• Crouch Railway Consulting, LLC v. LS Energy Fabrication, LLC – This contract dispute arose after LS Energy Fabrication, LLC (Lonestar) hired Crouch Railway Consulting (Crouch) for engineering and planning services related to the construction of a railcar repair facility in Texas.  Lonestar is a Texas company, based out of Baytown Texas, and Crouch is a Tennessee company, based out of Brentwood, Tennessee.  Months in to the performance of the contract, Lonestar failed to make payments for work completed in two separate months.  Crouch filed a claim for breach of contract and unjust enrichment against Lonestar in Williamson County Chancery Court.  Lonestar filed a motion to dismiss for lack of personal jurisdiction, arguing that simply contracting with a Tennessee company is not enough to confer personal jurisdiction on the Williamson County court.  The trial court granted Lonestar’s motion to dismiss, but the Court of Appeals reversed.  Relying on Nicholstone Book Bindery, Inc. v. Chelsea House Publishers, 621 S.W.2d 560 (Tenn. 1981), the Court of Appeals held that Lonestar “purposefully directed its activity toward Tennessee by engaging a Tennessee engineering company to provide customized services, which were preformed primarily in Tennessee.”  Additionally, the Court of Appeals explained that the decision to require Lonestar to litigate in Tennessee was both “fair and reasonable.”  On appeal to the Tennessee Supreme Court, Lonestar argues that the Tennessee and United States constitutions require the nonresident defendant to “create a substantial connection with the forum state, not merely foresee the possibility of one day being sued there.”  Additionally, Lonestar argues that the Court’s focus should be on the company’s conduct and not simply foreseeability.  Crouch argues that Lonestar has “more than sufficient minimum contacts with Tennessee” because it “intentionally engaged Crouch,” knowing it was a Tennessee company, in specialized design and consulting services.  Additionally, Crouch argues that “subjecting Lonestar to personal jurisdiction in Tennessee is consistent with notions of fair play or substantial justice.”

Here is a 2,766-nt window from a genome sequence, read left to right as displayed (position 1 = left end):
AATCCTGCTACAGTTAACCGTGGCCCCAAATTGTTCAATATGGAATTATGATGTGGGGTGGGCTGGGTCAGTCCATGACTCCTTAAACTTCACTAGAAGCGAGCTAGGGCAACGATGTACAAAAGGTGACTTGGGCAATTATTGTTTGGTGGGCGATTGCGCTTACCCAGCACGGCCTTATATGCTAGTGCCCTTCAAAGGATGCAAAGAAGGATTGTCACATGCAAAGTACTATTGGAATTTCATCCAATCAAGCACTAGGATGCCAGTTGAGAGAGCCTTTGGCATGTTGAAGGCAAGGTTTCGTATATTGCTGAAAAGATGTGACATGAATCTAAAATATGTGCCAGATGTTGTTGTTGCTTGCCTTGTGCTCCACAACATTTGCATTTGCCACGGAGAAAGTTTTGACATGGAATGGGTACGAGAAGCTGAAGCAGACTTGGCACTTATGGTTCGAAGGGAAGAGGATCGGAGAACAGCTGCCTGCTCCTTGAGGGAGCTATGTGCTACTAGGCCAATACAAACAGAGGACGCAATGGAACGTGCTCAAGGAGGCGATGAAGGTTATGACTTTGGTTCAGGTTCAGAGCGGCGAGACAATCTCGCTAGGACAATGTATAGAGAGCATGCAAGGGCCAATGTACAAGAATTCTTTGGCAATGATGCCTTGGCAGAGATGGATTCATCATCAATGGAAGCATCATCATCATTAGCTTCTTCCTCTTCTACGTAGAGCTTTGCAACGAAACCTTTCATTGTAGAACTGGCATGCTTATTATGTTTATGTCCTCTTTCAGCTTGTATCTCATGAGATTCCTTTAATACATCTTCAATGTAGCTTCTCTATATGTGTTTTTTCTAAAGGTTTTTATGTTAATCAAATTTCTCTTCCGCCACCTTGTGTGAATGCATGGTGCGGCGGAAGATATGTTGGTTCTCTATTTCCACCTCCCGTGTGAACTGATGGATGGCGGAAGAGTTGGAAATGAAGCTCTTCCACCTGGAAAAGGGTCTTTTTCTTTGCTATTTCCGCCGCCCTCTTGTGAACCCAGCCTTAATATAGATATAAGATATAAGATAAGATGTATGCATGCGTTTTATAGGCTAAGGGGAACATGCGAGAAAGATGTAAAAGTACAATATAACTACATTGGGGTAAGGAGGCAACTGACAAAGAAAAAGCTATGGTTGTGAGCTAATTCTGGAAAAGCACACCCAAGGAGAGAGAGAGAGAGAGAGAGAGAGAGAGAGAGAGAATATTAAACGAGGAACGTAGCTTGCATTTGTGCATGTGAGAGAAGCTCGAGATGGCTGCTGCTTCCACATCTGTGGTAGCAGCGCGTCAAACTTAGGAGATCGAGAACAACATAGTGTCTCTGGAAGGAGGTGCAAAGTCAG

• Douglas Ralph Beier v. Board of Professional Responsibility of the Supreme Court of Tennessee – This attorney-discipline matter arose from two separate cases for which Mr. Beier represented one of the parties.  In the first case, the Board of Professional Responsibility alleged that Mr. Beier forged the signature on an affidavit and filed the document with the court.  In the second case, regarding a probate matter, the Board alleged that Mr. Beier not only misrepresented who the heirs of the estate were, but he also misrepresented the value of the probate estate to pad his contingency fee.  A hearing panel determined that Mr. Beier violated six separate Rules of Professional Conduct and that a two-year suspension, ninety days active suspension with the remainder on probation, was the appropriate sanction.  Both Mr. Beier and the Board filed petitions for review of the hearing panel’s judgment in the Hamblen County Chancery Court.  The chancery court determined that the hearing panel’s finding that Mr. Beier violated the rules was not arbitrary or capricious and was supported by substantial and material evidence.  Additionally, the chancery court held that Mr. Beier’s two-year suspension was appropriate but that the entirety of the sanction should be served as an active suspension.  On appeal to the Supreme Court, Mr. Beier argues that the findings and conclusions of both the hearing panel and the chancery court were arbitrary and capricious and not supported by the evidence.  Furthermore, Mr. Beier argues that the hearing panel did not adequately weigh similar attorney discipline matters in determining the appropriate sanction and that the chancery court inappropriately modified the service of the suspension.  The Board argues that the hearing panel’s determinations as to ethical violations were supported by substantial and material evidence and that the chancery court appropriately modified the sanction.

Media members planning to attend oral arguments should review Supreme Court Rule 30 and file any required request.